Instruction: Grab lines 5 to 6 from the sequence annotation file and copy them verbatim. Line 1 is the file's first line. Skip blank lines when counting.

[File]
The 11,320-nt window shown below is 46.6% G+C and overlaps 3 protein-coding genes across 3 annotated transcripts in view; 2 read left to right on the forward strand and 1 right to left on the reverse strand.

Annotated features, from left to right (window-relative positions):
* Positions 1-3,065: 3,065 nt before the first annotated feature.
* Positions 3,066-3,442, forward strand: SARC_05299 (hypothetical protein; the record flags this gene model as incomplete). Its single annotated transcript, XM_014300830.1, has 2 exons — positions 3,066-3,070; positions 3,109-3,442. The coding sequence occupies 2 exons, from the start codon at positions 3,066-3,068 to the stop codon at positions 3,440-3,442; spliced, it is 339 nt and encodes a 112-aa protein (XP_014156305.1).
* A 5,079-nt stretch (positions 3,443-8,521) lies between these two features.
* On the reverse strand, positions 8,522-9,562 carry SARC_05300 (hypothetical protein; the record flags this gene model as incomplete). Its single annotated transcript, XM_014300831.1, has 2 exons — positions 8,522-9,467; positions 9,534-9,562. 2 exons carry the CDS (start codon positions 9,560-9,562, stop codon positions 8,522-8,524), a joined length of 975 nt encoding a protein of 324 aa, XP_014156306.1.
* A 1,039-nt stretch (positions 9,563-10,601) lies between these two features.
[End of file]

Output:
* A 5,079-nt stretch (positions 3,443-8,521) lies between these two features.
* On the reverse strand, positions 8,522-9,562 carry SARC_05300 (hypothetical protein; the record flags this gene model as incomplete). Its single annotated transcript, XM_014300831.1, has 2 exons — positions 8,522-9,467; positions 9,534-9,562. 2 exons carry the CDS (start codon positions 9,560-9,562, stop codon positions 8,522-8,524), a joined length of 975 nt encoding a protein of 324 aa, XP_014156306.1.